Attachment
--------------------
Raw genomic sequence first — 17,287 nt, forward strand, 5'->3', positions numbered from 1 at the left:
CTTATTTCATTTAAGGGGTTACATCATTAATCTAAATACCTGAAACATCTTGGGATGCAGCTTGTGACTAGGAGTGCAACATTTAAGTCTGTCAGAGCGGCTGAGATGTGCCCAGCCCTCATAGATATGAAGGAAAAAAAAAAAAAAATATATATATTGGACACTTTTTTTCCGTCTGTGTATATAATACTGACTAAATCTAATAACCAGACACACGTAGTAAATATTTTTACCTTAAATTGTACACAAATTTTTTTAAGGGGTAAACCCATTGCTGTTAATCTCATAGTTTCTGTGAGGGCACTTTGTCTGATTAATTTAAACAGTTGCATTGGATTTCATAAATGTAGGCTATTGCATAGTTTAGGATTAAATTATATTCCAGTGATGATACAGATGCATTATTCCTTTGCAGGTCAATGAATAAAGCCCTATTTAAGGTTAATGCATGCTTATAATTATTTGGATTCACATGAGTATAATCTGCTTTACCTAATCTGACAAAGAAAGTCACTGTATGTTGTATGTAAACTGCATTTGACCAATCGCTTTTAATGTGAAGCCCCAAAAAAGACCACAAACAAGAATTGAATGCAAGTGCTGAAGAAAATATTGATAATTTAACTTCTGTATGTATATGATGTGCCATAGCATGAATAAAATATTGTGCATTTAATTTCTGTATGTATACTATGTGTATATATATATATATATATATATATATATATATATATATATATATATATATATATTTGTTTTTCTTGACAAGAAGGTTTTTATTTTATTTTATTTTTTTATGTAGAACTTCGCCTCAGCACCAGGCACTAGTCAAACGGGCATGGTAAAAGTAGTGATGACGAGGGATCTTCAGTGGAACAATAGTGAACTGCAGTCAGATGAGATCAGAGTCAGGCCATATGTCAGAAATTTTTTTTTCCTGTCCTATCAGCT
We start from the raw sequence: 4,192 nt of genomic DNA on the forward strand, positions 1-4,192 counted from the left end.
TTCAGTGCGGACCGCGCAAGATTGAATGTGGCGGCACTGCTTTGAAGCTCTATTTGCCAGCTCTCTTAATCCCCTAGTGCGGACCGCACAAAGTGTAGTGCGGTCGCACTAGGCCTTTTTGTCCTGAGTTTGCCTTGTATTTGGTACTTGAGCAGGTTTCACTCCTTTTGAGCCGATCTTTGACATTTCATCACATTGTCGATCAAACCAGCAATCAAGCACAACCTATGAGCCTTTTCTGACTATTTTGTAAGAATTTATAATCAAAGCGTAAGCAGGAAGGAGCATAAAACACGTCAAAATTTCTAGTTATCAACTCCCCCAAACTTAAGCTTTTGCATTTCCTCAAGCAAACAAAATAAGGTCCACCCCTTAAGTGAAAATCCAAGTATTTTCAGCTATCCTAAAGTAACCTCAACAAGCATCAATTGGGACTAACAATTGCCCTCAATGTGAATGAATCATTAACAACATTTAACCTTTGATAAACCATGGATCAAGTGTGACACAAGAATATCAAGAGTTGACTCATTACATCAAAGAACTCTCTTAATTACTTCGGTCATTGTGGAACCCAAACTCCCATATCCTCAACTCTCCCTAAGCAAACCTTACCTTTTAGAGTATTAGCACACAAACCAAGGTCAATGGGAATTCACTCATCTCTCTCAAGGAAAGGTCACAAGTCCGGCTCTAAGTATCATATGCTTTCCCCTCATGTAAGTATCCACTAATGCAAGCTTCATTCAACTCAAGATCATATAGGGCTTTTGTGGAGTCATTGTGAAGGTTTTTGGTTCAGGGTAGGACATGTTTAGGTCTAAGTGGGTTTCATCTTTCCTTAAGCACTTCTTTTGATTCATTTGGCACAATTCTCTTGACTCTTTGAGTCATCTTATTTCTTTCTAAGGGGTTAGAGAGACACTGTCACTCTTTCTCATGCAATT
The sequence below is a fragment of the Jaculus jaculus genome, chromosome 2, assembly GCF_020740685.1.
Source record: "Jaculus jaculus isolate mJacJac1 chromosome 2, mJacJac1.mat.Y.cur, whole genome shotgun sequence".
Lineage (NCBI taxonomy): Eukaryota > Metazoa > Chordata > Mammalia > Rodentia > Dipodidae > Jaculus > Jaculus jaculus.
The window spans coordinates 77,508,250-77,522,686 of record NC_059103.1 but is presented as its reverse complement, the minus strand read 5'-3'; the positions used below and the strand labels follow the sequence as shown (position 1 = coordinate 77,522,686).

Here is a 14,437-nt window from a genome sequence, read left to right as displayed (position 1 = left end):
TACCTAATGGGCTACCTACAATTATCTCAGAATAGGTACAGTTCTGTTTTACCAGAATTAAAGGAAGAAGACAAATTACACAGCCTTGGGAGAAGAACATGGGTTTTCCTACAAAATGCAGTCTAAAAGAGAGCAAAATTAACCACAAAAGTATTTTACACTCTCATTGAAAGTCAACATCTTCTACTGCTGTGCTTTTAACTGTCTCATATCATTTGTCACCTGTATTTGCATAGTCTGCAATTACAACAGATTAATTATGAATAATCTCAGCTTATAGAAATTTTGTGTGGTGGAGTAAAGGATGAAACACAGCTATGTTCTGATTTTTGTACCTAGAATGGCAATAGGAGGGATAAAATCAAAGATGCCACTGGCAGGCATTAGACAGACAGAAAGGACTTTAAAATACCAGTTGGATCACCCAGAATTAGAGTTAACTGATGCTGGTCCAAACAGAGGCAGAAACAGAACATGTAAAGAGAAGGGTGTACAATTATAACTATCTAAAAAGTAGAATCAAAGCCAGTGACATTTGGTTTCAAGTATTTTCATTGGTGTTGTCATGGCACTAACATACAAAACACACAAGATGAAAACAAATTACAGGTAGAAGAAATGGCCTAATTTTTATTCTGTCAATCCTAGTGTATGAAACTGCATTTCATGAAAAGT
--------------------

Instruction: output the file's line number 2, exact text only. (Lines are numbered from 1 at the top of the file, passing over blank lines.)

CTTATTTCATTTAAGGGGTTACATCATTAATCTAAATACCTGAAACATCTTGGGATGCAGCTTGTGACTAGGAGTGCAACATTTAAGTCTGTCAGAGCGGCTGAGATGTGCCCAGCCCTCATAGATATGAAGGAAAAAAAAAAAAAAATATATATATTGGACACTTTTTTTCCGTCTGTGTATATAATACTGACTAAATCTAATAACCAGACACACGTAGTAAATATTTTTACCTTAAATTGTACACAAATTTTTTTAAGGGGTAAACCCATTGCTGTTAATCTCATAGTTTCTGTGAGGGCACTTTGTCTGATTAATTTAAACAGTTGCATTGGATTTCATAAATGTAGGCTATTGCATAGTTTAGGATTAAATTATATTCCAGTGATGATACAGATGCATTATTCCTTTGCAGGTCAATGAATAAAGCCCTATTTAAGGTTAATGCATGCTTATAATTATTTGGATTCACATGAGTATAATCTGCTTTACCTAATCTGACAAAGAAAGTCACTGTATGTTGTATGTAAACTGCATTTGACCAATCGCTTTTAATGTGAAGCCCCAAAAAAGACCACAAACAAGAATTGAATGCAAGTGCTGAAGAAAATATTGATAATTTAACTTCTGTATGTATATGATGTGCCATAGCATGAATAAAATATTGTGCATTTAATTTCTGTATGTATACTATGTGTATATATATATATATATATATATATATATATATATATATATATATATATATATATTTGTTTTTCTTGACAAGAAGGTTTTTATTTTATTTTATTTTTTTATGTAGAACTTCGCCTCAGCACCAGGCACTAGTCAAACGGGCATGGTAAAAGTAGTGATGACGAGGGATCTTCAGTGGAACAATAGTGAACTGCAGTCAGATGAGATCAGAGTCAGGCCATATGTCAGAAATTTTTTTTTCCTGTCCTATCAGCT